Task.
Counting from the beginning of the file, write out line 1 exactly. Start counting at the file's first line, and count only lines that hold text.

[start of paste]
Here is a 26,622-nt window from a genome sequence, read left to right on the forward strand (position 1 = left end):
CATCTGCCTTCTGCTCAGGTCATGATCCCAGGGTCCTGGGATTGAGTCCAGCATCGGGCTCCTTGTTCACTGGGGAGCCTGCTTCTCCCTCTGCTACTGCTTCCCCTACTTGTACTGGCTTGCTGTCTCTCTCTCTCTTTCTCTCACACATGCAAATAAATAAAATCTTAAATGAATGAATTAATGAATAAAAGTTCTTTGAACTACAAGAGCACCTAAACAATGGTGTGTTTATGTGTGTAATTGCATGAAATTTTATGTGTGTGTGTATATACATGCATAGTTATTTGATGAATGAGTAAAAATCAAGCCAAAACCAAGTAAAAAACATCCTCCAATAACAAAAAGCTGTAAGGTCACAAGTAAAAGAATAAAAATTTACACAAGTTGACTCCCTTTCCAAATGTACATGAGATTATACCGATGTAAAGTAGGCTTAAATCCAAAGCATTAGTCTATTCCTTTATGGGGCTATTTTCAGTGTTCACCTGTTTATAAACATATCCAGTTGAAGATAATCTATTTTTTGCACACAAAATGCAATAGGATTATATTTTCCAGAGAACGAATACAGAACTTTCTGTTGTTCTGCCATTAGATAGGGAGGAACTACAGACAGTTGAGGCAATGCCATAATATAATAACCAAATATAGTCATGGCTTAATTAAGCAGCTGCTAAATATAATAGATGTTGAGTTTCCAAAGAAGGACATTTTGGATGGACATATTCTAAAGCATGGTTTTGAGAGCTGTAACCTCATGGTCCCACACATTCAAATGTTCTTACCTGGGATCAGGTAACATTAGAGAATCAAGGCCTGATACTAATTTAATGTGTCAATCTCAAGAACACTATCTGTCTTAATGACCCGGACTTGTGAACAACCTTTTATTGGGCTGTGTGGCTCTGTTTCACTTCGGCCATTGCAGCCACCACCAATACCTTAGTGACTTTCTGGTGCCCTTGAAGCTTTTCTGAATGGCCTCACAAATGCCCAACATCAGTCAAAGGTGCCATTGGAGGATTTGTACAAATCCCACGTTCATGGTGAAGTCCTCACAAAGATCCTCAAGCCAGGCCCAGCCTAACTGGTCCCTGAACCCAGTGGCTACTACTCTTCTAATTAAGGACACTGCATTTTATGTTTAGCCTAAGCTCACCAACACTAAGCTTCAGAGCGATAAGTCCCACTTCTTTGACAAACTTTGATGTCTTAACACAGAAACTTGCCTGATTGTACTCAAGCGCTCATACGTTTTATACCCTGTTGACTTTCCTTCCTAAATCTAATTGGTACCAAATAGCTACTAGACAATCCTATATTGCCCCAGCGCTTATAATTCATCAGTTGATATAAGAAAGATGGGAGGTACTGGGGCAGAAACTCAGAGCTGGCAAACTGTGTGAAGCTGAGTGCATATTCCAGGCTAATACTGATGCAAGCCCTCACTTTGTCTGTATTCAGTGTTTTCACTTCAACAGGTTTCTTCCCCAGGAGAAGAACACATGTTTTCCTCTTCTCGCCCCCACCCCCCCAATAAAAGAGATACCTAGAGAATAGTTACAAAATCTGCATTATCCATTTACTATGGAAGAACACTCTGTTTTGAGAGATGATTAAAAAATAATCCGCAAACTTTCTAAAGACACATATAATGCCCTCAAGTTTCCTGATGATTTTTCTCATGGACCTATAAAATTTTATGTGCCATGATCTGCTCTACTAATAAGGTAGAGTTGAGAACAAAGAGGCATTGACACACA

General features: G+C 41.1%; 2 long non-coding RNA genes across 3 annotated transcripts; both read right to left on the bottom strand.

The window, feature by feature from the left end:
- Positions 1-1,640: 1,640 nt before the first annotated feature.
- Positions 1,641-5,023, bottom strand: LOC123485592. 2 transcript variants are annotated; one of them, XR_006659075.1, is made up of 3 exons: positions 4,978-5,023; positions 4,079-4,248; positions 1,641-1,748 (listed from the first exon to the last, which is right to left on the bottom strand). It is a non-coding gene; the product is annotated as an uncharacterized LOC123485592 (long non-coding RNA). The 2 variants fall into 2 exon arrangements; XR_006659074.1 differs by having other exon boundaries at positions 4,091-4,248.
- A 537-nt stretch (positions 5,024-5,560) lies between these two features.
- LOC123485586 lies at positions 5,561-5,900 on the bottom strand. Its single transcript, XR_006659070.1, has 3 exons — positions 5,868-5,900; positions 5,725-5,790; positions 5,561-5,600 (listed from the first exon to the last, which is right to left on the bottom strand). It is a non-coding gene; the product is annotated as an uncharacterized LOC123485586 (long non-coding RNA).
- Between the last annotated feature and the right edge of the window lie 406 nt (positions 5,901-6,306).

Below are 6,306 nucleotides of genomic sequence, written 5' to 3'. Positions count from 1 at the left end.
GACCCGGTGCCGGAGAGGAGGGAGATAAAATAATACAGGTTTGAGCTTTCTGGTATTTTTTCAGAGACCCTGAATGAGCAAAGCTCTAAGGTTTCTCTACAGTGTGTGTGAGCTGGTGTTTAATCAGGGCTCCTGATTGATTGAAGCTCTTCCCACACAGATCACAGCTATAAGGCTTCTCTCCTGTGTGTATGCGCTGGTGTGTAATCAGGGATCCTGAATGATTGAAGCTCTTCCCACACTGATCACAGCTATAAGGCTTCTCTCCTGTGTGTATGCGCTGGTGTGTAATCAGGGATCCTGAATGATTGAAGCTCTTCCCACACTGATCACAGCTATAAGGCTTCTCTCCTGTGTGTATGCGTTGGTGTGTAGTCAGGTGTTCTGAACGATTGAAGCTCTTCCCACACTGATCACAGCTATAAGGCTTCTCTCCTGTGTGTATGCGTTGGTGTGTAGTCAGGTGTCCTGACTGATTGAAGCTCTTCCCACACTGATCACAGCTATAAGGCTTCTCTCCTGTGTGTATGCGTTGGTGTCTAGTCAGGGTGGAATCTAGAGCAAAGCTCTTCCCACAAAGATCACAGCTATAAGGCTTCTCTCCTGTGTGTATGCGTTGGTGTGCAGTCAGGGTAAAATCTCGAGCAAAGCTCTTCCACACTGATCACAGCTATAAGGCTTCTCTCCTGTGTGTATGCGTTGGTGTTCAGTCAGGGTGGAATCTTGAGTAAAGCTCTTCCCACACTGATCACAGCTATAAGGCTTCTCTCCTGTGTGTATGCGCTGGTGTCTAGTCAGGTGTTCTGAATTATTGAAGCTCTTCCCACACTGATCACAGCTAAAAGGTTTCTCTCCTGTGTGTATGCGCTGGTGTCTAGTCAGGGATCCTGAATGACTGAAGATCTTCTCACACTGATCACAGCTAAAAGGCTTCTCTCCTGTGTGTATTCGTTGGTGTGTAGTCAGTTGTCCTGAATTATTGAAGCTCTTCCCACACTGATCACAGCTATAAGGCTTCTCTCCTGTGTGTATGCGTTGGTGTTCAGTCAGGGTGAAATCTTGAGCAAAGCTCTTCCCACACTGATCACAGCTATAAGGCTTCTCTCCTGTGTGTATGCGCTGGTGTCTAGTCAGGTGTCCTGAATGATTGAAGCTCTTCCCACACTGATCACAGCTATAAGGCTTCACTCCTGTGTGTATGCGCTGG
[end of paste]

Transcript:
Here is a 26,622-nt window from a genome sequence, read left to right on the forward strand (position 1 = left end):